If your assignment were to build an entire song around a three-note riff spanning two frets on the guitar, you would probably do worse than Tom G. Warrior did. "Shatter" is amazing, both for its simplicity and its deftness of arrangement. A C#-D-C# riff stabs stubbornly throughout the song. A nu-metal band would have left it at that. But Warrior layers multiple styles of vocals - moaned, whispered, sung - as well as harmonized female vocals and guitar counter-melodies. These build and build, culminating in a juicy, sensuous melody with wide intervals. Rock predecessors for that device: the opening riffs of Guns N' Roses' "Sweet Child O' Mine" and Soul Asylum's "Somebody to Shove"; metal contemporaries who use that device: Agalloch and Insomnium. It's a very modern gesture for one of metal's elder statesmen.

The Shatter EP offers a fascinating interaction between Warrior's past and present. It contains two songs from the sessions for Triptykon's Eparistera Daimones; a remixed version of "Crucifixus", the ambient piece that introduced Triptykon to the world last year; and live covers of two Celtic Frost tunes. This EP was probably conceived to be sold on Triptykon's recent US tour (reviewed here). Yet it holds more weight than most bands' actual albums.

It's a testament to the strength of Eparistera Daimones that "Shatter" didn't make its cut. "Shatter" is a proper anthem on par with most of Eparistera Daimones. But maybe it was too prominent, too catchy to fit smoothly in the song sequence. Or maybe omitting it was a tactical move: "Let's build an EP around this to sell on our next tour". Whatever the case, it's a delight to study, to hear, and to see - yes, it's the metal video of the year, too.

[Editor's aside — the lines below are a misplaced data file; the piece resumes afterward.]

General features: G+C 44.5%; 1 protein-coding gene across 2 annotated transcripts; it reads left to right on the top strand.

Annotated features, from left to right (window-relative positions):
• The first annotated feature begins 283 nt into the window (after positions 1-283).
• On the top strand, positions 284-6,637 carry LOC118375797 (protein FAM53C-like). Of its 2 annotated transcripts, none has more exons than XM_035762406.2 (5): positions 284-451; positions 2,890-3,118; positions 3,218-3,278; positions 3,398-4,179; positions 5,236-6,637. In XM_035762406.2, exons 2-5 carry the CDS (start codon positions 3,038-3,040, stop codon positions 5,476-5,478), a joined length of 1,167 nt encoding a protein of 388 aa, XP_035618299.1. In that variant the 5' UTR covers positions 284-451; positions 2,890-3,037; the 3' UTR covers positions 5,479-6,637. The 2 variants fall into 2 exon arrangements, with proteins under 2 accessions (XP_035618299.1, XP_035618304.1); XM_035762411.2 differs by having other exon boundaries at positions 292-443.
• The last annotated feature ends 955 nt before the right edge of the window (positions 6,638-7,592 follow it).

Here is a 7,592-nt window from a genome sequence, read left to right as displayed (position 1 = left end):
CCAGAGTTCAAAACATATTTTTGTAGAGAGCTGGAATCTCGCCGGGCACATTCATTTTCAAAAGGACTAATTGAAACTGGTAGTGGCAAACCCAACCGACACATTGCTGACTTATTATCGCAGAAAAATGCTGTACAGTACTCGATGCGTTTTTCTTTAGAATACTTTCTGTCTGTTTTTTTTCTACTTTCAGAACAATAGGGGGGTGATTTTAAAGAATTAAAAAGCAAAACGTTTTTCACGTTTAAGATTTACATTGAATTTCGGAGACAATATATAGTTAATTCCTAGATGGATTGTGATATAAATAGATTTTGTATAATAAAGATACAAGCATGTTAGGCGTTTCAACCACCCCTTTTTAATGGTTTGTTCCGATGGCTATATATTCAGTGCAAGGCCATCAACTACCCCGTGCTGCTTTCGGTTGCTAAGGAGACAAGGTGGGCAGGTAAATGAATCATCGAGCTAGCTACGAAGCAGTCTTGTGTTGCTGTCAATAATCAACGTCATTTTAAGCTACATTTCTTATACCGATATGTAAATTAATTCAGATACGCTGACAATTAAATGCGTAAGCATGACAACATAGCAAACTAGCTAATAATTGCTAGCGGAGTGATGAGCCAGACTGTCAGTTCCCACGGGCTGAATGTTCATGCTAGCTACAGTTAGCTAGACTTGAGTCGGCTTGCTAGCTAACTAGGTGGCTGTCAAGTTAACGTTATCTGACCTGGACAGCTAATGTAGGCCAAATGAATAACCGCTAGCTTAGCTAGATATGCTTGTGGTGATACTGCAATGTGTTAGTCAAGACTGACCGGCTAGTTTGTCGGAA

"I Am the Twilight" is a beast. A song that begins, "Yield! / I am the twilight / Three! / Three days of darkness" does not mess around. It's eight minutes of ten-ton riffing that would be a triumph for other bands. However, it's similar in feel to "Abyss Within My Soul", the strongest song on Eparistera Daimones. "Abyss" crushes all, even "I Am the Twilight", hence the latter's off-loading to this EP. Call it a small big victory.

"Crucifixus" is likewise, delivering splendidly as the intro to Triptykon's sets this past tour. It's simple - some drones topped by a few echoing synths on top. Again, less is more. Part of me still hears this and thinks that Triptykon are about to start playing.

They do - but here they play Celtic Frost songs, "Circle of the Tyrants" and "Dethroned Emperor". Celtic Frost was a trio then, and Warrior was 25 years younger. Now his band has two guitarists, and his music is more about weight than aggression. With the benefit of downtuning, modern technology, and an approach that engulfs instead of throwing punches, Triptykon sound almost too big for these songs. "Circle of the Tyrants" gets a steroids injection, losing its original punkiness. "Dethroned Emperor" also grows muscles, with guest vocalist Nocturno Culto doing a credible Warrior impression. These live cuts aren't necessary, but they help place in relief how potent Triptykon are today. The new stuff excites me as much as the old stuff. In metal, that means a lot.

— Cosmo Lee

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